Sunday, September 13, 2009

Lynndie England Sues Man Who Wrote Her Biography

"Tortured: Lynndie England, Abu Ghraib and the Photographs That Shocked the World"has sold somewhere between 20 and a few hundred copies according to Gary S. Winkler, the man who wrote it. To add to Winkler's problems, he is now being sued by England who claims that Winkler has stolen her story (and its profits) from her.

A quick check of Amazon.com shows the book at number 371,361 - with one copy in stock. From those numbers, I have to suspect that the profits are minimal, at the very best. According to the Charleston (West Virginia) Daily Mail:
Winkler denies any wrongdoing and said he welcomes a Sept. 23 hearing in Hampshire County Circuit Court.

"The book is not selling well,'' said Winkler, of Fincastle, Va. "I think there's this impression I've been sitting on this cash. I wish it were true. ... Nobody's getting rich here. I'm in the hole.''
The Huff & Bluff blog (some still insist on calling it the Huffington Post) quotes Winkler as saying:
Winkler said his relationship with England, Hardy (England's attorney) and Hardy's wife, Christy, has been difficult from the start, when he signed on to what he believed would be an autobiography. But he said he took on a bigger role when England had trouble communicating.

"She's not a deep person unless you make her reflect on what was going on," Winkler said. "The only way to get anything out of her was to go up there and get into her home and sit down at her kitchen table. I had to hammer her. I sat with her for countless hours. I wanted people to see a human being."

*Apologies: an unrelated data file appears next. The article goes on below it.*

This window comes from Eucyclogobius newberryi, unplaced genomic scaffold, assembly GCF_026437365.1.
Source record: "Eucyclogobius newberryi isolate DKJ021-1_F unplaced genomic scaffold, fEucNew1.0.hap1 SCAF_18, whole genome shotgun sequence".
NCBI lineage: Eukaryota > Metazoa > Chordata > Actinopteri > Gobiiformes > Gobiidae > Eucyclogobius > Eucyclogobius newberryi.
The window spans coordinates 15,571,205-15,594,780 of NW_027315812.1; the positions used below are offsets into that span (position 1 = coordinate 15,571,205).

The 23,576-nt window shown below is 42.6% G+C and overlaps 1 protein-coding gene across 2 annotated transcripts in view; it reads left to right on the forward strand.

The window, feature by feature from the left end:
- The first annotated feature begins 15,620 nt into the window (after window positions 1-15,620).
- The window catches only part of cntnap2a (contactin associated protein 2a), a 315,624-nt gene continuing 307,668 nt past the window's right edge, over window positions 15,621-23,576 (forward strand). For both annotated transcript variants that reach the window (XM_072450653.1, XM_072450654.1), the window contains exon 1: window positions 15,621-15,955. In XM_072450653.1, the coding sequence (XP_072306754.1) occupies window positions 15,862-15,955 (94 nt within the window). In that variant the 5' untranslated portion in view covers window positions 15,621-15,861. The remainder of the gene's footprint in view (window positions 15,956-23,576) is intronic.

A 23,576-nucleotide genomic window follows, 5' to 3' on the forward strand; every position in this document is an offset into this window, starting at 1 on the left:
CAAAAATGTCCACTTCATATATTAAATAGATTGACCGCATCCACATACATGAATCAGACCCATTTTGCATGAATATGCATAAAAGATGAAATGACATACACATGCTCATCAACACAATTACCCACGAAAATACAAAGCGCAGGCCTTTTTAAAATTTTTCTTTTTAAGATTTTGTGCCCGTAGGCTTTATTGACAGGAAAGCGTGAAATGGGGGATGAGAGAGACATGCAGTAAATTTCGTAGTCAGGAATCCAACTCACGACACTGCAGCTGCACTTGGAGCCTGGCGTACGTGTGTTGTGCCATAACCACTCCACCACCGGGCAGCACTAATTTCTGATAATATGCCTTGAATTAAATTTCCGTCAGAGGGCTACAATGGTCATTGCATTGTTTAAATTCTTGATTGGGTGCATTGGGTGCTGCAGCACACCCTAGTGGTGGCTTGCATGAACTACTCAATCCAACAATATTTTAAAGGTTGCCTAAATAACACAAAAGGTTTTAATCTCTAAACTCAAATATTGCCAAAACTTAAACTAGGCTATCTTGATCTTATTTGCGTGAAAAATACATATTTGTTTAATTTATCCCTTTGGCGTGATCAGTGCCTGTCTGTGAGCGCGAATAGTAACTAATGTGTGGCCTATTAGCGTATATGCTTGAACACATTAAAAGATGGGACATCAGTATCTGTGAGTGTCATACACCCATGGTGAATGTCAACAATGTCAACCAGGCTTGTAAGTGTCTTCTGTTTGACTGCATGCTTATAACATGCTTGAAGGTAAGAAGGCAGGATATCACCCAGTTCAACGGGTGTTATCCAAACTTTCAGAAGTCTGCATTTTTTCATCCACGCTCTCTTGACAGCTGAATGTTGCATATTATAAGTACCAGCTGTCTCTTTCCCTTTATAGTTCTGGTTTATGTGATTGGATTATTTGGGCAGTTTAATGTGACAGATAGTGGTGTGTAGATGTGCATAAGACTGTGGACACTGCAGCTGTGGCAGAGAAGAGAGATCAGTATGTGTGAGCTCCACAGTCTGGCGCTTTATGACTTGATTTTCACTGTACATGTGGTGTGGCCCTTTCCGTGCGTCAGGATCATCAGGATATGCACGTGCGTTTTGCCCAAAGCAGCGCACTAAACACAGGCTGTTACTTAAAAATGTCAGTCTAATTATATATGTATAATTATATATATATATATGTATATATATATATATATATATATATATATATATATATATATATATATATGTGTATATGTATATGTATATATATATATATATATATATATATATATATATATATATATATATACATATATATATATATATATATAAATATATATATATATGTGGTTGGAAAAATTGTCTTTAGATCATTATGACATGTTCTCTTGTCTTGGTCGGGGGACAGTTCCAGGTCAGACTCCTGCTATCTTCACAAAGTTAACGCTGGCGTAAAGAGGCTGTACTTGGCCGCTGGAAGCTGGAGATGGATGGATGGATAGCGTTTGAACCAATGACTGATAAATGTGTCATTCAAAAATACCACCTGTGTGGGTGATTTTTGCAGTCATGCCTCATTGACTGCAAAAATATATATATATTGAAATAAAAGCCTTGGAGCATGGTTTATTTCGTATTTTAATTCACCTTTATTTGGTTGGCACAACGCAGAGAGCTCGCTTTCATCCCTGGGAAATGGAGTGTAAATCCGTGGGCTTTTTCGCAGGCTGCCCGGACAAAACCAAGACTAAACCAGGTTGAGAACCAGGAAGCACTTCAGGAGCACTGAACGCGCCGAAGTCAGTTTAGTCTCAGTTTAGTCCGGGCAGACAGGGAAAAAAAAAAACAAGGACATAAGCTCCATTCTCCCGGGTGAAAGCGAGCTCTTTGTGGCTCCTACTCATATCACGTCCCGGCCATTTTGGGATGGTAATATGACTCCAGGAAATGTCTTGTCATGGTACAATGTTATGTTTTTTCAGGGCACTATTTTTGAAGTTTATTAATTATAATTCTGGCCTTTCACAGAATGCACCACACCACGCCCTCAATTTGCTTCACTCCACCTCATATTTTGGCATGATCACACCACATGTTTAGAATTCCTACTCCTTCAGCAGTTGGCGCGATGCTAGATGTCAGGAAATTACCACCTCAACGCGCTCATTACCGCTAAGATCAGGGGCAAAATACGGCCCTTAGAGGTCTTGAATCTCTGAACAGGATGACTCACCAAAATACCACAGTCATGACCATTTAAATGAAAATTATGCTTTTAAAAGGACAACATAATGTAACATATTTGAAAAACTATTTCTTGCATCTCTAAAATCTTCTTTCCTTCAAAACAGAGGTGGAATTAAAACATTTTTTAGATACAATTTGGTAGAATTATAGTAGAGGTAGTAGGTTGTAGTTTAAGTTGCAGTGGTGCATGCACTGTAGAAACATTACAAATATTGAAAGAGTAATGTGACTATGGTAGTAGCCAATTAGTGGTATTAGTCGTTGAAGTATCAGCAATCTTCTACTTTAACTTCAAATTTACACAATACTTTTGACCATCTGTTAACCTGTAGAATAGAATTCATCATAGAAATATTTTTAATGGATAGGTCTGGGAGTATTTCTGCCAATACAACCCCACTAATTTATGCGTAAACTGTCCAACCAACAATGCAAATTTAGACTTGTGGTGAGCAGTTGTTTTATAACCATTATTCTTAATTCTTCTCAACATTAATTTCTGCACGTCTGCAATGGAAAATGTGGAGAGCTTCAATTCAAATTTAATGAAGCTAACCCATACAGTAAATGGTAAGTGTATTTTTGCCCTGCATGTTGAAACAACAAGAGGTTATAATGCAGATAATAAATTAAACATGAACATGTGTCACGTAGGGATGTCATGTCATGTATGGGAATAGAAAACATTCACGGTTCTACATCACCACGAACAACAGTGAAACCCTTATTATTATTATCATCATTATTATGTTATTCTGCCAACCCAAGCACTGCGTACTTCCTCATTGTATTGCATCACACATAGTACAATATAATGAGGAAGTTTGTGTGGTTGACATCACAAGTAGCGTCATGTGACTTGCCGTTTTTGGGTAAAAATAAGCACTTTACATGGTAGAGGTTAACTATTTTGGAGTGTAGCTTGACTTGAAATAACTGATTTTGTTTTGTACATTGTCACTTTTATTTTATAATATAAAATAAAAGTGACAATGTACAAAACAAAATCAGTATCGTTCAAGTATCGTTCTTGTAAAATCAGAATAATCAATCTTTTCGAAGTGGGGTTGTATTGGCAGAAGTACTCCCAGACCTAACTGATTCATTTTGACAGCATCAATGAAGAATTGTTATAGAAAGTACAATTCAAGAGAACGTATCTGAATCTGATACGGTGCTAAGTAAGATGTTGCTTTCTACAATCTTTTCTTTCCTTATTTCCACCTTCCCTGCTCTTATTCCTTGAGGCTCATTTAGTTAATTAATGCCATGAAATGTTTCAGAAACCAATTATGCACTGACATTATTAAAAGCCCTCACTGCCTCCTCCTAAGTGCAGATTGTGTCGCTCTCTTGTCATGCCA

What a mess. Why don't I feel sorry for any of these folks? Torture is what I would have to experience before I would even consider reading this.

12 comments:

  1. Yeah, ditto. I'm not interested in her story.

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  2. Maybe the torture is in the reading.

    But that would be wrong. Torture, that is.

    PS My word verification? "sucksm" How appropriate.

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  3. I had the pleasure of interviewing Mr. Winkler for my military blog about this book. I was able to get a review copy of the book since I first trashed it when it came out ignorantly thinking England was responsible for writing it.

    After being contacted by Gary Winkler, I agreed to give it a chance. Despite what is being written about it, it's not a glowing excuse for Lynndie's behavior. She's still the scum of the earth and while she tries to present excuses for her behavior, Winkler gives her no quarter or slack.

    It's actually a very compelling story. While not excusing any behavior, it does provide a background for how she got to where she was in 2003-2004.

    I think the main thing the book will show is that the actions of Lynndie England and her band of miscreant morons were a stain on the rest of the unit that performed admirable elsewhere on the camp.

    Believe me, I'm not Lynndie apologist. I think she got off easy and should have been charged with the murder of every Soldier killed for the next twelve months after those photos came out. But, this book shouldn't be the scapegoat.

    Just my $.02.

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  4. You are not interested in reading this book. Are you interested in reading the books by those (Donald Rumsfeld, Dick Cheney, and George W. Bush) who authorized, encouraged, and ordered her and others to torture Iraqi prisoners?

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  5. BookFool, I suspect that most people will be so turned off by the cover of the book that they won't even open it if they spot it on display.

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  6. Factotum, it's amazing how many times that the verification word seems to be designed just for the comment being made. You're right - it would be torture to read the story. I just don't want to be reminded of this despicable group of soldiers and what they did to disgrace their country and add to the death count in Iraq.